Paho C Client – MQTT 5.0 and Command-Line Utilities

I’m almost at the end of implementing the changes to the Eclipse Paho C client that I described in an earlier post to support MQTT 5.0. I haven’t quite finished off the release yet, so I thought I’d allow a little more time for anyone to comment. I had to compromise in my naming of the APIs for MQTT 5.0 support; none of the proposals I created were perfect, so I’m particularly interested in any feedback in that area.

MQTT 5.0 is not the only change for this release of the C client, but it is the biggest. You can find the complete list in the milestone. Another major addition is WebSocket support, thanks to the contribution of Keith Holman.

Another improvement I’ve been able to make is the update of the command line utilities. Back in 2010, I called them stdinpub and stdoutsub, the idea being that they could be used in Unix pipe combinations. Stdinpub reads data from stdin and publishes the results to an MQTT server; stdoutsub subscribes to an MQTT server and sends the data to stdout. I hadn’t really touched these programs in the meantime except to change the names to paho_c_pub and paho_c_sub. I always had intended to add TLS and other functionality to make them comparable to the Eclipse Mosquitto utilities mosquitto_pub and mosquitto_sub.

Now I’ve actually done that (small cheer!). Along with TLS I’ve added support for WebSockets and of course, MQTT 5.0. In each case, I have followed the Mosquitto utilities options where possible, so that it should be easy to switch from one to the other. There are actually two versions of each, one for each style of Paho C library, MQTTClient and MQTTAsync:

As well as being a useful way to experiment with V5 support, they also serve as examples on how to use the various APIs, for instance, how to write an application which combines support for all MQTT versions. You can try the following examples of using the command line utilities against the Paho test broker which supports all the combinations needed: WebSockets, MQTT 5.0 and TLS. To to start it up:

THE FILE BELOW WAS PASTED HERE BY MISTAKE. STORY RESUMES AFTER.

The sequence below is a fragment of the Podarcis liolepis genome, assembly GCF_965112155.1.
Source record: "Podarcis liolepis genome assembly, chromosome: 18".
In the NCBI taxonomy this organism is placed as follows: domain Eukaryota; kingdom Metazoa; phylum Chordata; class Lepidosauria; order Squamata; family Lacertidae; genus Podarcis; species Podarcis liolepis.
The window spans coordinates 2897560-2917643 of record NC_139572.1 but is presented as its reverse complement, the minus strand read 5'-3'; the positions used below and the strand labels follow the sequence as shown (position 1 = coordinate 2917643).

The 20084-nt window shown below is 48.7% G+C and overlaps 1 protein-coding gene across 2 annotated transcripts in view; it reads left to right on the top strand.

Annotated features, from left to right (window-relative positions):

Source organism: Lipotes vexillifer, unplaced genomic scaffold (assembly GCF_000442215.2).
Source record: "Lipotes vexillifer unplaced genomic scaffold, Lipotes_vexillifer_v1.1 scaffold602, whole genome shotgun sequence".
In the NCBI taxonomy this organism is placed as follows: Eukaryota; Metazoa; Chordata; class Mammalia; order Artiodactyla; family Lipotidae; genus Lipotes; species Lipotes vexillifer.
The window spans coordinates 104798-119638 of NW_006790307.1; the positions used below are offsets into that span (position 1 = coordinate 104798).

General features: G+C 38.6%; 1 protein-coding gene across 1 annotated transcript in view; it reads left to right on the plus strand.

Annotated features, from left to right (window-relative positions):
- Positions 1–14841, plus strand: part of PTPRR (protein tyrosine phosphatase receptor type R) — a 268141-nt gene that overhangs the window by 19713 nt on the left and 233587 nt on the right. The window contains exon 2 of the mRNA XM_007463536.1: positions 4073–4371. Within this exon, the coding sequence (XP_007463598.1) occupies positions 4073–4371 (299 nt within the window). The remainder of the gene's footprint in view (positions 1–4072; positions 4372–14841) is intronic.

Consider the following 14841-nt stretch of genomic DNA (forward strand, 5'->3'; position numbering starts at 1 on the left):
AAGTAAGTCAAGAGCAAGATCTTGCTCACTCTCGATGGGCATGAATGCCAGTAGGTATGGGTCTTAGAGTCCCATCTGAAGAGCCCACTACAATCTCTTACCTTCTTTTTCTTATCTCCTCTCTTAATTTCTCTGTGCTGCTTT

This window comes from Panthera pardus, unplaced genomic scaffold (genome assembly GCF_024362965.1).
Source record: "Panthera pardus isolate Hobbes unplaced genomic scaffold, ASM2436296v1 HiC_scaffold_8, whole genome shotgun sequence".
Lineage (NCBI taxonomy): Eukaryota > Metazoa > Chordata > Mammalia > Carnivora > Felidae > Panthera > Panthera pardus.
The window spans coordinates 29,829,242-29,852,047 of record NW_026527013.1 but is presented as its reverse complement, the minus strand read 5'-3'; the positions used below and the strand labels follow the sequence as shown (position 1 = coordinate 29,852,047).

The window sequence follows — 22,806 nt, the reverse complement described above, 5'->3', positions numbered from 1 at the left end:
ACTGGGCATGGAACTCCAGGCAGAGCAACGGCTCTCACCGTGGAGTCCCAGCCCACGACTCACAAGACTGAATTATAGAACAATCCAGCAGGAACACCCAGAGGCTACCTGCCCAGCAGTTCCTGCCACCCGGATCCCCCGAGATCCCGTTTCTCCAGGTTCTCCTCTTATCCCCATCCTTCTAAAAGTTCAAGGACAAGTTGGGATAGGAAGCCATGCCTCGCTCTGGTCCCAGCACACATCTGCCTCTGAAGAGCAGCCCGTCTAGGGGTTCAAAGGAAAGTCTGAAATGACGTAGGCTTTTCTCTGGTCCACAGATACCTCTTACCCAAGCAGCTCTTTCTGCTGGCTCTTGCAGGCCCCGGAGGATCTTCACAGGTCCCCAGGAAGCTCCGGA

git clone git@github.com:eclipse/paho.mqtt.testing.git
cd git/paho.mqtt.testing/interoperability
python3 startbroker.py -c localhost_testing.conf

Typing paho_c_pub on the command line will display the option help:

-t (--topic)        : MQTT topic to publish to
-c (--connection)   : connection string, overrides host/port e.g wss://hostname:port/ws.  Use this option rather than host/port to connect with TLS and/or web sockets. No default.
-h (--host)         : host to connect to.  Default is localhost.
-p (--port)         : network port to connect to. Default is 1883.
-q (--qos)          : MQTT QoS to publish with (0, 1 or 2). Default is 0.
-V (--MQTTversion)  : MQTT version (31, 311, or 5).  Default is 311.
--quiet             : do not print error messages.
--trace             : print internal trace ("error", "min", "max" or "protocol").
-r (--retained)     : use MQTT retain option.  Default is off.
-n (--null-message) : send 0-length message.
-m (--message)      : the payload to send.
-f (--filename)     : use the contents of the named file as the payload.
-i (--clientid)     : MQTT client id. Default is paho-c-pub.
-u (--username)     : MQTT username. No default.
-P (--password)     : MQTT password. No default.
-k (--keepalive)    : MQTT keepalive timeout value. Default is 10 seconds.
--delimiter         : delimiter string.  Default is \n.
--maxdatalen        : maximum length of data to read when publishing strings (default is 100)
--message-expiry    : MQTT 5 only.  Sets the message expiry property in seconds.
--user-property     : MQTT 5 only.  Sets a user property.
--will-topic        : will topic on connect.  No default.